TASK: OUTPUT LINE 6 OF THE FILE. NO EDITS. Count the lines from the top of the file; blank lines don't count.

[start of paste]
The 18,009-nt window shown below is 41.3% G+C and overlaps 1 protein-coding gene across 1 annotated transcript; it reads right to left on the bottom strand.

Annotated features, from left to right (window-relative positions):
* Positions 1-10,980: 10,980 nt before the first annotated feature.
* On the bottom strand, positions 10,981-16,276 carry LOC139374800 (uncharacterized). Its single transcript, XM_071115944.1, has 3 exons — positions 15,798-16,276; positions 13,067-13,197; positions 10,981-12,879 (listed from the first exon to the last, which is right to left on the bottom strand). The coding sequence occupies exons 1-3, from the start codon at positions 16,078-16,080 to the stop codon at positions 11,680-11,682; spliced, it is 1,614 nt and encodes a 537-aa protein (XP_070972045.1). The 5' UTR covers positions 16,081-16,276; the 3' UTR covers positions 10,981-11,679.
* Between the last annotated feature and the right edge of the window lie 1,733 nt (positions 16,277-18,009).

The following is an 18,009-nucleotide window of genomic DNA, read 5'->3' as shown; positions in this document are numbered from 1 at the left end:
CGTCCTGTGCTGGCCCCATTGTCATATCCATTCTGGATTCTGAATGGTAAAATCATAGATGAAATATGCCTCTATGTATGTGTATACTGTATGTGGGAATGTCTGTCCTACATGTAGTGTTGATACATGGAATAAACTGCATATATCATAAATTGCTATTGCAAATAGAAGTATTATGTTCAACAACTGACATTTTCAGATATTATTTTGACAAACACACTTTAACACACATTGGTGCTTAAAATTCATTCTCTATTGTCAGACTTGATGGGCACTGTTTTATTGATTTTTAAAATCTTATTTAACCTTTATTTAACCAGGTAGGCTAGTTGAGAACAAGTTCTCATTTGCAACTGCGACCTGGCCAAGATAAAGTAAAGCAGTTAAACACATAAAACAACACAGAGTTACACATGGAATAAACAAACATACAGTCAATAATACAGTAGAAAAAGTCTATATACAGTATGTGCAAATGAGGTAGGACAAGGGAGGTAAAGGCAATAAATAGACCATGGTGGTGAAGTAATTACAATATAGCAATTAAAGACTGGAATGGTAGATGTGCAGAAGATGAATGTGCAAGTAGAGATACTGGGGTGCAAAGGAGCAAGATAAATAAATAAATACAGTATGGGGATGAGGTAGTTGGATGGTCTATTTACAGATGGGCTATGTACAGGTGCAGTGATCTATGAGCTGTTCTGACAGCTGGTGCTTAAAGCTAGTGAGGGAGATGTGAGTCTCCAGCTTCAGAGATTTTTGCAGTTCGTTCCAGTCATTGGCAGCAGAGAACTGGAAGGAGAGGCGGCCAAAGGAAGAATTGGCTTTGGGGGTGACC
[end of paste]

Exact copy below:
The following is an 18,009-nucleotide window of genomic DNA, read 5'->3' as shown; positions in this document are numbered from 1 at the left end: